Fearing the Flames, p. 1

Sarah had always been a go-getter.  Sometimes people described her nicely as goal oriented, competitive and task driven; others would simply say she was a bull in a china shop, stubborn, and unable to take no for an answer.  She agreed with both.  She sometimes tried too hard to get what she wanted, and she sometimes left a path behind her she wasn’t sure she wanted to travel back down.

She liked to have fun, she liked to party, and she loved having people around her.  The more the merrier, and she had made some great friends on the social scene back home.  She even met Malcom, the wild boy who stole her heart.  They started dating the night they met, and they quickly fell in love.

Then Malcom fell in love with drugs.  He changed.  His behavior became erratic, and eventually it started to scare her.  He had a fascination with fire, which was helpful when they attended a bonfire, or hot when he lit a room full of candles for her, but in their final argument, he used those candles to light the curtains on fire.  The fire quickly escalated, consuming the entire room, but they both made it out unharmed.  She never went back.

And she didn’t plan to now, either.

She had been driving across the country, looking for somewhere to start new.  She had driven hundreds of miles before she found this sweet little town settled in the prairies of the Rockies.  The landscape midsummer was unbeatable, as if it was plucked straight out of a magazine, and it called to a sleeping part of her soul.  The mountains peaked high into the clouds all around, and the prairies were blossoming with wild flowers.  Ranches were set up systematically across the flat plains, and the center had a small town.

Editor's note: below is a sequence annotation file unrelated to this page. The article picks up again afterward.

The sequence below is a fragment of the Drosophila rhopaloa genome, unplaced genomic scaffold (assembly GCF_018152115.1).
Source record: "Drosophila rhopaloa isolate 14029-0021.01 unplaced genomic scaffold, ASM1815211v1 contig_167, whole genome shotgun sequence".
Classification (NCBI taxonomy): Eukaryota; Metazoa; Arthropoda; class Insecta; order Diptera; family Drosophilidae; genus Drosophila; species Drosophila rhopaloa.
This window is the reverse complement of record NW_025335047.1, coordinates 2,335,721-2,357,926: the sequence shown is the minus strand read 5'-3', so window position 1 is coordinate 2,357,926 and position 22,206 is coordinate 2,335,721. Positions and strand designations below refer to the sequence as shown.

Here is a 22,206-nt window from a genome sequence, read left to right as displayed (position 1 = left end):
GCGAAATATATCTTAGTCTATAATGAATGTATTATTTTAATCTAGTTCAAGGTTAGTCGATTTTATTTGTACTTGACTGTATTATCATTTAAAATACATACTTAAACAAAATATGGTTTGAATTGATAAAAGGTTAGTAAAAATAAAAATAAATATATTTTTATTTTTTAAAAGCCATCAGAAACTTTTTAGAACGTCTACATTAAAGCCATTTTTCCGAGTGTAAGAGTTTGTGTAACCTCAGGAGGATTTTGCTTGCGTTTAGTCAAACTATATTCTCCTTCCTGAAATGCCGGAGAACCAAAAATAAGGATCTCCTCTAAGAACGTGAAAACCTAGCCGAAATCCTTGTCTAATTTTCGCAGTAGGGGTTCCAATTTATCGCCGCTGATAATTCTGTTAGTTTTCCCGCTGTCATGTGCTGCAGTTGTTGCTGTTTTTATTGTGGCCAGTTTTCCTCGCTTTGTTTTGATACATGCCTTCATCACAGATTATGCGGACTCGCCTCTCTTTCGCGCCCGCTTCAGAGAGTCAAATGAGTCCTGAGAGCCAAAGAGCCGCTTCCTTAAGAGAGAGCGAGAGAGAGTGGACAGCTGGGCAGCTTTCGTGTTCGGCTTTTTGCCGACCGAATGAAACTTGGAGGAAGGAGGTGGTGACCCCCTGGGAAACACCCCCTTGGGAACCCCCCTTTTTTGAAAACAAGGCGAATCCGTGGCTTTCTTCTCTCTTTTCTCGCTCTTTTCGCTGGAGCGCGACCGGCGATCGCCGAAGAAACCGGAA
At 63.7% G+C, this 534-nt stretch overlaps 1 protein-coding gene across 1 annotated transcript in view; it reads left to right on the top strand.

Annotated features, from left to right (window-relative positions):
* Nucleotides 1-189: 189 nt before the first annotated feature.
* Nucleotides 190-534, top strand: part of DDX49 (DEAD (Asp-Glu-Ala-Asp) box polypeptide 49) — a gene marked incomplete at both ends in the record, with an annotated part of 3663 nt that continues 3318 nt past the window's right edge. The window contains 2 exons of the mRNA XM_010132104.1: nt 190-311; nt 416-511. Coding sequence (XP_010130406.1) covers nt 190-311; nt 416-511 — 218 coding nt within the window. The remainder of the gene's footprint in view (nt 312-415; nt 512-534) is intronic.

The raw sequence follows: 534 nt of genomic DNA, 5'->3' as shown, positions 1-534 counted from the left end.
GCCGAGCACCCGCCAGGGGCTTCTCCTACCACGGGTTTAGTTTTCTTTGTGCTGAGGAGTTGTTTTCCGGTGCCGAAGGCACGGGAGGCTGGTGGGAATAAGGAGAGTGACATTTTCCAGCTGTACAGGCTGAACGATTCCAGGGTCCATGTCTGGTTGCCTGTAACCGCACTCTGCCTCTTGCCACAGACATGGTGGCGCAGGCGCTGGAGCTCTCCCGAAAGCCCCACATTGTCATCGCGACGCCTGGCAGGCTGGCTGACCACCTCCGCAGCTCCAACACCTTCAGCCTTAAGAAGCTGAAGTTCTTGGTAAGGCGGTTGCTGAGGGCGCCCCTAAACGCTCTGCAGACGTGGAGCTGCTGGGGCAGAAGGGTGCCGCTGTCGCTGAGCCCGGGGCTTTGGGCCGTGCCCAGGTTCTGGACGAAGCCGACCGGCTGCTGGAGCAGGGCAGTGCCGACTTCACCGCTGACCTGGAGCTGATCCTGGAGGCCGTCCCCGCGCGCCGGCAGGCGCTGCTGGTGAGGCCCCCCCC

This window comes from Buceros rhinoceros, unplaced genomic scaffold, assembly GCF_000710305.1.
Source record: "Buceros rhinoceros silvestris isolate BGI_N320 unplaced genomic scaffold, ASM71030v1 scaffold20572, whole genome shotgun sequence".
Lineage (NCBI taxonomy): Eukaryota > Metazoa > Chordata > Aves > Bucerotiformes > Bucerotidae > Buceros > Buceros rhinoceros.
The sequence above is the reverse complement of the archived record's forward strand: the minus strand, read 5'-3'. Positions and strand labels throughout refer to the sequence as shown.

She had been driving for what must have been hours, thinking she would get there any second.  The plains were deceiving, and when she finally reached the heart of the small town just after dark, she was exhausted from the long drive.  Three days of sleeping in her car, and she just wanted a drink.

She may not have brought much cash with her, but she had enough to buy a mojito.  She walked through the doors of the old worn out saloon and sidled up to the bar.  The place was hopping.  There were couples out on the dance floor, singles flirting along the edges, and drunks trying to keep themselves upright in the bar stools.  As she waited to place her order, one grabbed for her ass.  She grabbed his hand, bent his pinky back hard and told him in no uncertain terms to keep his hands to himself.

The bartender eventually made his way out of the kitchen and scanned the bartop.  He called out a name, set a burger basket on the counter for a customer, and then took drink orders from those up front.  He put money in the till, started tabs, took orders, and went back into the kitchen to cook some more.

She fought off advances from nearly every single male in the room it seemed, and maybe a few that weren’t single before the cook/bartender came back out.  He called out another couple of orders and took a few more drink requests.  After nearly twenty minutes it was her turn, and she finally caught his eye.  He took her order.  “New to town?” he asked, his voice friendly but frenzied.

“Just arrived.” She announced.  Better to keep the details to herself.  “Looks like you’re a little short staffed tonight?”

His face echoed her thoughts.  “Yep.  Laura Jane made it two whole shifts before she decided this was enough, and the beautiful waitress I had before that is not quite feeling up to the task at the moment.”

“I’m here, want some help?” she tried to get him to say yes, thinking this would be a quick way to make a few bucks.

He gave her a harried look, “I think I’ll manage on my own, thanks toots.”

Toots.  Really?  She hadn’t heard anyone except her grandmother use that word.

He gave her the drink she ordered and headed back to the kitchen.  She looked around the place as she sipped her poorly made concoction.  It took less than two minutes for another line to start at the bar.

Maybe she would always be the bull.  She watched the older man behind the bar frantically flip burgers and dump fries into the deep fryer way back in the kitchen and decided she needed to step in.  She hopped over the bar and took a few orders.  She charged prices she was familiar with back home, mixed things up the way she liked them back in the city, and put every penny she made in the till.  She set her tips aside as well, in case he accused her of any wrong doing when he came back out.

He did come back out.  When she saw him out of the corner of her eye, she braced herself for whatever would happen next.
Fearing the Flames, p. 1

Fearing the Flames, p. 2

Fearing the Flames, p. 3

Fearing the Flames, p. 4

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